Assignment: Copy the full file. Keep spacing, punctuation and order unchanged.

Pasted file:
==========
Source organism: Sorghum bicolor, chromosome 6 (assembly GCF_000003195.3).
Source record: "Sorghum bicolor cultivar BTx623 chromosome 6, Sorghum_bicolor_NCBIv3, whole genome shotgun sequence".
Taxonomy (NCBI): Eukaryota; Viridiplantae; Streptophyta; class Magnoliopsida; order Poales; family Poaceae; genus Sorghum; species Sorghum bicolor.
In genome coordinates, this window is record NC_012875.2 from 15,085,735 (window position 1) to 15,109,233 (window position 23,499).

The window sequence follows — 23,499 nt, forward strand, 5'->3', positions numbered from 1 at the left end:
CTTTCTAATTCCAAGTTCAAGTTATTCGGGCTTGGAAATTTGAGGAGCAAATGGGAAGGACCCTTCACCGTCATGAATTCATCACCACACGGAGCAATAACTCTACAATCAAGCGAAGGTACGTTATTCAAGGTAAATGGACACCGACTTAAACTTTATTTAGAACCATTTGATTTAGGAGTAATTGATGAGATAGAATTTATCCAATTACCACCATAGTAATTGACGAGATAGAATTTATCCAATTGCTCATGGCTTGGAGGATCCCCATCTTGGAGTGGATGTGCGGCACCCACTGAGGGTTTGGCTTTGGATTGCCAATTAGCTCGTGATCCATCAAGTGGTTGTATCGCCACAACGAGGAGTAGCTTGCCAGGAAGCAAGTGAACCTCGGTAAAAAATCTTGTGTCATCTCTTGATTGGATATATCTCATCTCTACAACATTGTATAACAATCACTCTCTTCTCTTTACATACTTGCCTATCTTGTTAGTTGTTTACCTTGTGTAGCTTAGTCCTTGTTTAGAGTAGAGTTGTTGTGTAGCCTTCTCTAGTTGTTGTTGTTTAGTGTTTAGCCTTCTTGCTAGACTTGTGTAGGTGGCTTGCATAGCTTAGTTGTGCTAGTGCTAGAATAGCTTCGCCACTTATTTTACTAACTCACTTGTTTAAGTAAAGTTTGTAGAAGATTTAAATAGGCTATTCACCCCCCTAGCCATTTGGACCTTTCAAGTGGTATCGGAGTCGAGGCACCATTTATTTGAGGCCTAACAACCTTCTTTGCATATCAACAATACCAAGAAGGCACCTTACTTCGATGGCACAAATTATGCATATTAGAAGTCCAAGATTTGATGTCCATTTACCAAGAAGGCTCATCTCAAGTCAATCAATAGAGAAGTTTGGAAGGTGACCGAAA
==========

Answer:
Source organism: Sorghum bicolor, chromosome 6 (assembly GCF_000003195.3).
Source record: "Sorghum bicolor cultivar BTx623 chromosome 6, Sorghum_bicolor_NCBIv3, whole genome shotgun sequence".
Taxonomy (NCBI): Eukaryota; Viridiplantae; Streptophyta; class Magnoliopsida; order Poales; family Poaceae; genus Sorghum; species Sorghum bicolor.
In genome coordinates, this window is record NC_012875.2 from 15,085,735 (window position 1) to 15,109,233 (window position 23,499).

The window sequence follows — 23,499 nt, forward strand, 5'->3', positions numbered from 1 at the left end:
CTTTCTAATTCCAAGTTCAAGTTATTCGGGCTTGGAAATTTGAGGAGCAAATGGGAAGGACCCTTCACCGTCATGAATTCATCACCACACGGAGCAATAACTCTACAATCAAGCGAAGGTACGTTATTCAAGGTAAATGGACACCGACTTAAACTTTATTTAGAACCATTTGATTTAGGAGTAATTGATGAGATAGAATTTATCCAATTACCACCATAGTAATTGACGAGATAGAATTTATCCAATTGCTCATGGCTTGGAGGATCCCCATCTTGGAGTGGATGTGCGGCACCCACTGAGGGTTTGGCTTTGGATTGCCAATTAGCTCGTGATCCATCAAGTGGTTGTATCGCCACAACGAGGAGTAGCTTGCCAGGAAGCAAGTGAACCTCGGTAAAAAATCTTGTGTCATCTCTTGATTGGATATATCTCATCTCTACAACATTGTATAACAATCACTCTCTTCTCTTTACATACTTGCCTATCTTGTTAGTTGTTTACCTTGTGTAGCTTAGTCCTTGTTTAGAGTAGAGTTGTTGTGTAGCCTTCTCTAGTTGTTGTTGTTTAGTGTTTAGCCTTCTTGCTAGACTTGTGTAGGTGGCTTGCATAGCTTAGTTGTGCTAGTGCTAGAATAGCTTCGCCACTTATTTTACTAACTCACTTGTTTAAGTAAAGTTTGTAGAAGATTTAAATAGGCTATTCACCCCCCTAGCCATTTGGACCTTTCAAGTGGTATCGGAGTCGAGGCACCATTTATTTGAGGCCTAACAACCTTCTTTGCATATCAACAATACCAAGAAGGCACCTTACTTCGATGGCACAAATTATGCATATTAGAAGTCCAAGATTTGATGTCCATTTACCAAGAAGGCTCATCTCAAGTCAATCAATAGAGAAGTTTGGAAGGTGACCGAAA